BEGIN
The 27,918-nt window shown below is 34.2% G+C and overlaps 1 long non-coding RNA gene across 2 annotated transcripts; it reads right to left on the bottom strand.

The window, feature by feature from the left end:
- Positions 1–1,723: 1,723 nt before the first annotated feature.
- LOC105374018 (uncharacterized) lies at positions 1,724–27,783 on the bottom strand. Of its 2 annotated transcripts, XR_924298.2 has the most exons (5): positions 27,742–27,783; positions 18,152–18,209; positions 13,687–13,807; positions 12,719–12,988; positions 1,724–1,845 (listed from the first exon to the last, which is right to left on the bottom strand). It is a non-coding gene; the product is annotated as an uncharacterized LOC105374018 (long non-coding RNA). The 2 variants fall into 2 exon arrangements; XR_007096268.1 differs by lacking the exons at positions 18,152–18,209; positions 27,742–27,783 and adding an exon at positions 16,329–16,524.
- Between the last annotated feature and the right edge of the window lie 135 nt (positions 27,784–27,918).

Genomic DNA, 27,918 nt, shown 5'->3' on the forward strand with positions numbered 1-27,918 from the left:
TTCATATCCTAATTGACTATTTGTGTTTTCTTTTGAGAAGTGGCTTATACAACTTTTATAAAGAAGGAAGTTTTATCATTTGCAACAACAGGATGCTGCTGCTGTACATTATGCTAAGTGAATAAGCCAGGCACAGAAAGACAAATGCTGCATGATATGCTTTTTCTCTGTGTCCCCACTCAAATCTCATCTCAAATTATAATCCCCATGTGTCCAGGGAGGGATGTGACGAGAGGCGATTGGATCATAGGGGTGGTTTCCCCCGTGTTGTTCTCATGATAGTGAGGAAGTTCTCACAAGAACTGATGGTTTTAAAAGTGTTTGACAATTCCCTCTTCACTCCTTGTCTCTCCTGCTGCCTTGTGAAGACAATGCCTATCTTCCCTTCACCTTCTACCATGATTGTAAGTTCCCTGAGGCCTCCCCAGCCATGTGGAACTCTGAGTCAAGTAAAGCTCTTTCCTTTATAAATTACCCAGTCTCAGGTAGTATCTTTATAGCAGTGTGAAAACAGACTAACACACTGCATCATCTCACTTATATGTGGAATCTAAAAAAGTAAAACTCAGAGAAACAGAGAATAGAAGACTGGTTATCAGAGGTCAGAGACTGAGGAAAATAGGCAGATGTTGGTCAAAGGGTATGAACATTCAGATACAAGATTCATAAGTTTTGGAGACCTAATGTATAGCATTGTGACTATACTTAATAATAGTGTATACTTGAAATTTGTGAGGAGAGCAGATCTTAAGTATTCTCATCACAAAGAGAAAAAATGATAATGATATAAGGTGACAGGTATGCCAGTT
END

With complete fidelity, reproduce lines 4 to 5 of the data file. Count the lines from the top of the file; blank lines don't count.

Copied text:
- LOC105374018 (uncharacterized) lies at positions 1,724–27,783 on the bottom strand. Of its 2 annotated transcripts, XR_924298.2 has the most exons (5): positions 27,742–27,783; positions 18,152–18,209; positions 13,687–13,807; positions 12,719–12,988; positions 1,724–1,845 (listed from the first exon to the last, which is right to left on the bottom strand). It is a non-coding gene; the product is annotated as an uncharacterized LOC105374018 (long non-coding RNA). The 2 variants fall into 2 exon arrangements; XR_007096268.1 differs by lacking the exons at positions 18,152–18,209; positions 27,742–27,783 and adding an exon at positions 16,329–16,524.
- Between the last annotated feature and the right edge of the window lie 135 nt (positions 27,784–27,918).